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Notes from Abroad: Jeffrey in England
Notes from Abroad is a new feature on the Off-Campus Programs website, in which we highlight small snippets of a student’s experience. This week’s feature is from Jeffrey Mendoza ’17, a Philosophy major currently studying abroad in Oxford, England.
While the term has just begun, not even a week into it quite yet, I have learned much and
more since arriving in the UK over a month ago. In its entirety I was traveling alone with all my stuff across the country, from Scotland to Wales, the south to the north and the east midlands to the west midlands. Though I was only in places for at most a week, I felt I have gotten much and more of a picture of this great country. More often than not my friends from different places in the country and different stages in life would mention how I’ve seen more of this country than they have despite them living here. Considering how I only get the visit here once a year I try to make the most of when I am here, and every single time my experiences of this country go up exponentially.
One important and key trait I’ve had to learn is thinking on the fly, whether it be trying to
make backup plans a week before arriving as to where I’ll stay when I get there or navigating the country via trains with all my luggage despite physical and other types of obstacles. Specifically when traveling from Edinburgh to Leeds I ran into several problems. This is all given the fact that I have to carry around 3 bags totalling 80lbs worth of clothes and provisions for not only the month I spent traveling but for the expectation that I will also settle down in Oxford for three months. I arrived at Edinburgh Waverley Train Station keen on finding the platform for my next train that would take me to York. Much to my chagrin the platform did not display on the boards until 5 minutes before my scheduled departure. When I did finally get to the train and settled in my seat we ended up delayed by about 20 minutes. This was very worrisome for me as my changeover train in York that would take me to Leeds was to leave 12 minutes after my scheduled arrival at York. Following a couple more delays right outside of Edinburgh and then again outside Newcastle back in England I ended up 90 minutes delayed in total. It turns out the electric lines for the trains south of York had broken so none of those trains could go south of there. The train that was originally suppose to go all the way to London King’s Cross station ended up stopping in York.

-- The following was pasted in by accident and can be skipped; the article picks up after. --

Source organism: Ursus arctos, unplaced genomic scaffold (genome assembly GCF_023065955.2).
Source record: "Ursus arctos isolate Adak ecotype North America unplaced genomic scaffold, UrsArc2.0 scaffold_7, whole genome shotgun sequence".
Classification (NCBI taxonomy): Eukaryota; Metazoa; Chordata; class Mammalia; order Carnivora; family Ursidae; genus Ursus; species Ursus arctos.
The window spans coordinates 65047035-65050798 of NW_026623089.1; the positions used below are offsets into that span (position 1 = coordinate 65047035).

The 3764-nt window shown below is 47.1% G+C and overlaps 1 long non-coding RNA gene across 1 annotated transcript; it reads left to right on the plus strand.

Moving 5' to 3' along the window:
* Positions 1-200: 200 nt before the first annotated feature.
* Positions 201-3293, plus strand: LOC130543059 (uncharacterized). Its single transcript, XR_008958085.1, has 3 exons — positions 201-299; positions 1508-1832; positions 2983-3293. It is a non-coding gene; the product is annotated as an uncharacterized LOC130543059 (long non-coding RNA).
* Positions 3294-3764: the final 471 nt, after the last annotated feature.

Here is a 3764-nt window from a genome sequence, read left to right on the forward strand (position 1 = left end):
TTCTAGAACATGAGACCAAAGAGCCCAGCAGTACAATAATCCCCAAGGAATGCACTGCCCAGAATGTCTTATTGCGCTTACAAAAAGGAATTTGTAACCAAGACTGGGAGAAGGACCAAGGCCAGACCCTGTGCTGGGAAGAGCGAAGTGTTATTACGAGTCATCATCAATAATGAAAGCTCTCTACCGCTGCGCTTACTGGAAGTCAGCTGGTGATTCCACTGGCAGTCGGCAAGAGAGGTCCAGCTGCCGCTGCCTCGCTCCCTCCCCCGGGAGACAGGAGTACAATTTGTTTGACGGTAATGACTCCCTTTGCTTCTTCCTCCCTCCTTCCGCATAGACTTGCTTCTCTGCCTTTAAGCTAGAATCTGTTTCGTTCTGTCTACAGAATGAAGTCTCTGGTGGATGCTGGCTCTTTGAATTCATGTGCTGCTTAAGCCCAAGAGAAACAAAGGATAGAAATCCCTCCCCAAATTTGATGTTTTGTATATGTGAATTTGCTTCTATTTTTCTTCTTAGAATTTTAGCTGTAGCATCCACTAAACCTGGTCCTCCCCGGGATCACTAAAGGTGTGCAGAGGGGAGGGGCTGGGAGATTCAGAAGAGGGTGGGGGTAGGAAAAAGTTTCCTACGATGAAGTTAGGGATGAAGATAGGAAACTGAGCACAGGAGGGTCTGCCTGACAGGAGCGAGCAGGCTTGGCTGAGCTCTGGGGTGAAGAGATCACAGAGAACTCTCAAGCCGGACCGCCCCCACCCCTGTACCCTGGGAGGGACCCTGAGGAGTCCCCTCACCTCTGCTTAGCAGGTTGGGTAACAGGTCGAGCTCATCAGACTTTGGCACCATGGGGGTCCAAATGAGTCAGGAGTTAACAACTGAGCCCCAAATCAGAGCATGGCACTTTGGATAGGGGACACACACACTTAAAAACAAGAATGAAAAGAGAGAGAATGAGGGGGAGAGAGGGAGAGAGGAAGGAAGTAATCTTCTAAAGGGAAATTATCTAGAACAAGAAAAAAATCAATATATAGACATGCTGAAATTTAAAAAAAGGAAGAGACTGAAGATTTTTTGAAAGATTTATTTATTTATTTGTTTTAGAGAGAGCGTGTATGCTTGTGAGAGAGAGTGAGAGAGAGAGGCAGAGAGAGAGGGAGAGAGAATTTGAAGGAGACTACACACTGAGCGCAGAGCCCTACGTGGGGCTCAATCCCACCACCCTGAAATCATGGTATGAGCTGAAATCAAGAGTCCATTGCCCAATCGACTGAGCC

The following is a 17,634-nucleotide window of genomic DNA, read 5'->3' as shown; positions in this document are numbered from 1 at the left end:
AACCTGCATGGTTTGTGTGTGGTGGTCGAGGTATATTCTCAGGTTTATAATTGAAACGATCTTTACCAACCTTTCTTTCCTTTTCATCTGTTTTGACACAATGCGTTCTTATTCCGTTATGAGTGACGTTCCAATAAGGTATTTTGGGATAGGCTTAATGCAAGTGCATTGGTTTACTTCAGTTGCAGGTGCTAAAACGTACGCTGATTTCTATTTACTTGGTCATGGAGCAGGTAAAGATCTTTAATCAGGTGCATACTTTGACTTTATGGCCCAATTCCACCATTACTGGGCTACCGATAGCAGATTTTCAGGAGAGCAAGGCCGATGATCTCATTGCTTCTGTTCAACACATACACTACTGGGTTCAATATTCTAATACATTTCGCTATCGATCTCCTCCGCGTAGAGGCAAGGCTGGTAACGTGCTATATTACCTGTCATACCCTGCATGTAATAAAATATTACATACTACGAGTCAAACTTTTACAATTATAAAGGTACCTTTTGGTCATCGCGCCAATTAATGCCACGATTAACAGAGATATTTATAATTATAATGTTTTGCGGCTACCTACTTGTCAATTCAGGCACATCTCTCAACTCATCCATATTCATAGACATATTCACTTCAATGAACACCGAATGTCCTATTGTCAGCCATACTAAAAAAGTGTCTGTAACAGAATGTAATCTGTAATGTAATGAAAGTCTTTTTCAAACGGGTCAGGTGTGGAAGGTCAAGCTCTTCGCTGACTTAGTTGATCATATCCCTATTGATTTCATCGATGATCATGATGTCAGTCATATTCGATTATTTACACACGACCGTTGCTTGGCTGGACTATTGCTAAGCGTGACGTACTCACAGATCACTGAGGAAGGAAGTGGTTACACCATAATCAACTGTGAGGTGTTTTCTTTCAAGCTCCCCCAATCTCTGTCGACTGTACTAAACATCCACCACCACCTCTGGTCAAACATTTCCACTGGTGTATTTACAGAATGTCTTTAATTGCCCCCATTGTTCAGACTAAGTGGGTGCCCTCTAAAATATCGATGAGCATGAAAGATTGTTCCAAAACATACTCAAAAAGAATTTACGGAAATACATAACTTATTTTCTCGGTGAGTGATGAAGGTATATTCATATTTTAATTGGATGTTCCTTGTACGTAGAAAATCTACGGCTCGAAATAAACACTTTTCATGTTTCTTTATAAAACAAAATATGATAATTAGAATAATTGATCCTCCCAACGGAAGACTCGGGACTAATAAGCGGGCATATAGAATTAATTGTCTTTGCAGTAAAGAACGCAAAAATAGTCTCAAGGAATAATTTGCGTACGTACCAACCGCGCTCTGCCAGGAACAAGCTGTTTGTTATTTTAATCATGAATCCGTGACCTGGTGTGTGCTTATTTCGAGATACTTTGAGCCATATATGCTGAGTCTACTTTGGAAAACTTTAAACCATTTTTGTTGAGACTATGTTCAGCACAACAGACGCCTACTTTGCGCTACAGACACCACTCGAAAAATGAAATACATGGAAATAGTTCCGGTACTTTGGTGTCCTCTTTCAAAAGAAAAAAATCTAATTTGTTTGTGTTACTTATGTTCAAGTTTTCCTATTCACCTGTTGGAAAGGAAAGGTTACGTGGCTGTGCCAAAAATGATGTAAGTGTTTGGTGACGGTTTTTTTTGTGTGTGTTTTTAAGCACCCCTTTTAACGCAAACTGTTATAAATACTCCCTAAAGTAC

Thankfully I was to stop in York anyways so that did not affect me much in the slightest.
Though I could only imagine the trouble it’d cause for people that were meant to take the train all the way down south. My next task was to find a train that would go to Leeds from there, all while coordinating with my friend who was to expect me at the train station. My worry then became the fact that my ticket was for a specific train at a specific time, but thankfully I found out that when emergencies like this happen, where a train is delayed, then tickets are opened across companies meaning you can take any train to your original destination despite your ticket not being for that specific one.
Finding my way finally to Leeds I was faced with another obstacle. I had to get to another
train from Leeds central train station to one that goes to the outer parts of the city. That train just happen to be scheduled to leave 5 minutes from when my train stopped at the platform from York. Eventually making it there with just enough time it was another short train ride to my final destination.
Once I stepped off my final train though I ran into even more problems. My friend was
not on the platform waiting for me. It was dark, I was tired, I was alone and my phone
connection was not cooperating. It was truly a nightmare situation for me. Why isn’t my friend here? Am I at the wrong stop? How do I get to the correct stop if that is the case? First and foremost I knew I had to leave the platform, it was not doing me any favors standing there knowing there is no phone connection. Much to my relief as I walked down the hill the platform was on I encountered my friend there, running around the corner as he mistakenly went to the departure platform rather than the arrival.
This experience taught me much, first and foremost how to handle pressure, especially
when you are alone for most of it. As well as how to problem solve on the fly alone in a different country with many inhibitors (literal baggage) when you do not feel you even had the time to stop and think of what to do next. This sadly was not the only time I have run into logistical problems while here thus far and I doubt it will be the last. Knowing then from this that sometimes there are no likeable cards in the hand you are dealt with, yet you still have to play the game regardless to the best of your abilities. If anything it has given me more confidence for the future when facing more problems, both physical and academic now that the term has started. And this is both here in the UK and then the US when coming back home in the winter. As well I have learned how welcoming and comforting seeing a familiar face can be after going through much strife and adversity, knowing that in the end it is all worth it, just to be able to hold the one you love and know that finally everything is as it should be.